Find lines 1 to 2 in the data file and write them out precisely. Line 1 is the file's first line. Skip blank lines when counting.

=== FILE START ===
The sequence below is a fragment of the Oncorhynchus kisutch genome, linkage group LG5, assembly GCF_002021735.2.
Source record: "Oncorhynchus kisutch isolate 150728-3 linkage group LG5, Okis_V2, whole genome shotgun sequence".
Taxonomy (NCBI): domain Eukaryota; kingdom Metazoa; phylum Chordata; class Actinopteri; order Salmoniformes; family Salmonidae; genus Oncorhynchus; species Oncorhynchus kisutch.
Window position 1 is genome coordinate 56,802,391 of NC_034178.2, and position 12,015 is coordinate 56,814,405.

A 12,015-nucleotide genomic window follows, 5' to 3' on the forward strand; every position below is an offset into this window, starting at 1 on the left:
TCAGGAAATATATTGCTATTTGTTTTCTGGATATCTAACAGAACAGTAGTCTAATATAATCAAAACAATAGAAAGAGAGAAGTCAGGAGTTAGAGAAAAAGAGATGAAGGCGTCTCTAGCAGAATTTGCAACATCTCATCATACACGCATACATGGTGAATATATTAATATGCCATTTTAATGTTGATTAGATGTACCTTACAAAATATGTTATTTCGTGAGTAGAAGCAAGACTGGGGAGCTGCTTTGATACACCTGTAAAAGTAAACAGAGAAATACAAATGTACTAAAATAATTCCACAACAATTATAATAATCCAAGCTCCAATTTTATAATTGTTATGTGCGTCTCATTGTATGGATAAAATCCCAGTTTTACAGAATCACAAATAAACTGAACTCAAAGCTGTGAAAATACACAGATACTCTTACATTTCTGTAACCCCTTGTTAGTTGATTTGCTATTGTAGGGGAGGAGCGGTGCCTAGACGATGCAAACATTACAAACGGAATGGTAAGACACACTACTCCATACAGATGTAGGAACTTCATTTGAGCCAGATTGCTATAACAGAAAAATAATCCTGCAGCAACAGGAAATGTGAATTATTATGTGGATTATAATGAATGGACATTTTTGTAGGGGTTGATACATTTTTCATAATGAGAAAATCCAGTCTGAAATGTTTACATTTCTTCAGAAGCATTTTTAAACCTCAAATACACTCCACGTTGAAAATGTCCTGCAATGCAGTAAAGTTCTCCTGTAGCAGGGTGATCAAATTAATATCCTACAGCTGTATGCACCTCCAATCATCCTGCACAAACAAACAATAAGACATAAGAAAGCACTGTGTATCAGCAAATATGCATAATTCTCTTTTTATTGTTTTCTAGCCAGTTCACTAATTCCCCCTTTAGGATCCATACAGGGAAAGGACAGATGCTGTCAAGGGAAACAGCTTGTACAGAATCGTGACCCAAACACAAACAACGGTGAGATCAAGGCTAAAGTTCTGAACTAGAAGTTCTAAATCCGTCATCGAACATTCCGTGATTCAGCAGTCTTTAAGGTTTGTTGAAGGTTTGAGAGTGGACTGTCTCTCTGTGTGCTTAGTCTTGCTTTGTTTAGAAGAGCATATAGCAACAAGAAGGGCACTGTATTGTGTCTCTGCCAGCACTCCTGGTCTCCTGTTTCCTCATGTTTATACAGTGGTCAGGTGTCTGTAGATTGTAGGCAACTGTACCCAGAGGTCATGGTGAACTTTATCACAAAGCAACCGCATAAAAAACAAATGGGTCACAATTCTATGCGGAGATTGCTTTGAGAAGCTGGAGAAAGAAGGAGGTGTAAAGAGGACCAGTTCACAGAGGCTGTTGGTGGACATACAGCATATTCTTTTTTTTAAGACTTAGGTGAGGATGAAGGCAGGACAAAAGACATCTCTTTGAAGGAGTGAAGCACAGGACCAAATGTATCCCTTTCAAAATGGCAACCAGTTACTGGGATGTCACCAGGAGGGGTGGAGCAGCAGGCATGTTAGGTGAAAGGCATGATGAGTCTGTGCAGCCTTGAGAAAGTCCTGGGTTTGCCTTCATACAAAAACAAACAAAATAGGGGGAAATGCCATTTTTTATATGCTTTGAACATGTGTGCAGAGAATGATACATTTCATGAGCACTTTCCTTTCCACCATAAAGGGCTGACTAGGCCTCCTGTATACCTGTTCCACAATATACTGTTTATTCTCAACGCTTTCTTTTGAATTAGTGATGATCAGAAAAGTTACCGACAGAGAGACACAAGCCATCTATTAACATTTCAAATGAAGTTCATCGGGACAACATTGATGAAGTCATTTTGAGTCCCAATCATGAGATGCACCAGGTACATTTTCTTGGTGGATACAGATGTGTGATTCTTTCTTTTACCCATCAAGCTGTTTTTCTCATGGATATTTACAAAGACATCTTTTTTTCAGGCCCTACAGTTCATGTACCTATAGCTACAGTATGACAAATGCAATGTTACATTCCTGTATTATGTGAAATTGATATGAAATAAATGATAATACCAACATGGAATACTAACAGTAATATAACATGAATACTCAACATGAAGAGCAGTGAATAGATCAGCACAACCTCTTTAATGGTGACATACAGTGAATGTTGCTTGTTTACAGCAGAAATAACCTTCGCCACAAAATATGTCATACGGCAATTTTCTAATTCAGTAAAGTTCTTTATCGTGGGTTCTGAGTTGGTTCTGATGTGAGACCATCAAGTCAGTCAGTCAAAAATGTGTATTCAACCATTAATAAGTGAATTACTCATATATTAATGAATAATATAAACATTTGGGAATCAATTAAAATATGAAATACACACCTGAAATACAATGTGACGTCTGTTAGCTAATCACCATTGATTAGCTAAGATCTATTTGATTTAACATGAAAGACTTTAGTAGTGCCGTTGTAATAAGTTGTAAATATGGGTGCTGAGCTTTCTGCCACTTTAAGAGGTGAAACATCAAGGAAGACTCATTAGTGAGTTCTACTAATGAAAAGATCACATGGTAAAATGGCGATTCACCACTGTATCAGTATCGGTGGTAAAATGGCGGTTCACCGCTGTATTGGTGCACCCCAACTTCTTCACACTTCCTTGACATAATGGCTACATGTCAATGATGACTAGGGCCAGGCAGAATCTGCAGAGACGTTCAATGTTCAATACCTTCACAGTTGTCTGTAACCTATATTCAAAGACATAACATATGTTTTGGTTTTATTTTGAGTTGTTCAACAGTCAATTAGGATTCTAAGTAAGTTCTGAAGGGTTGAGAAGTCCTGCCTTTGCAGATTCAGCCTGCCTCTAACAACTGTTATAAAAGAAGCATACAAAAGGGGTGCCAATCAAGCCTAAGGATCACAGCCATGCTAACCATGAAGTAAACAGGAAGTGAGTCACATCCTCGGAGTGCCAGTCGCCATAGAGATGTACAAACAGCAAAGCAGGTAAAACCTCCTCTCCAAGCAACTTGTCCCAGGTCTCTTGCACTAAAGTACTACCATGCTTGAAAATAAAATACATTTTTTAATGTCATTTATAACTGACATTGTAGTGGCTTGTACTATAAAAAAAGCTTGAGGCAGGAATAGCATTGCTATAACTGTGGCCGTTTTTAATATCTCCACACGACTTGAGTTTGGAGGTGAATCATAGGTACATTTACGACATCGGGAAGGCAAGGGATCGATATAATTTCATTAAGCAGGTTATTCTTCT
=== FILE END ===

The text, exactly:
The sequence below is a fragment of the Oncorhynchus kisutch genome, linkage group LG5, assembly GCF_002021735.2.
Source record: "Oncorhynchus kisutch isolate 150728-3 linkage group LG5, Okis_V2, whole genome shotgun sequence".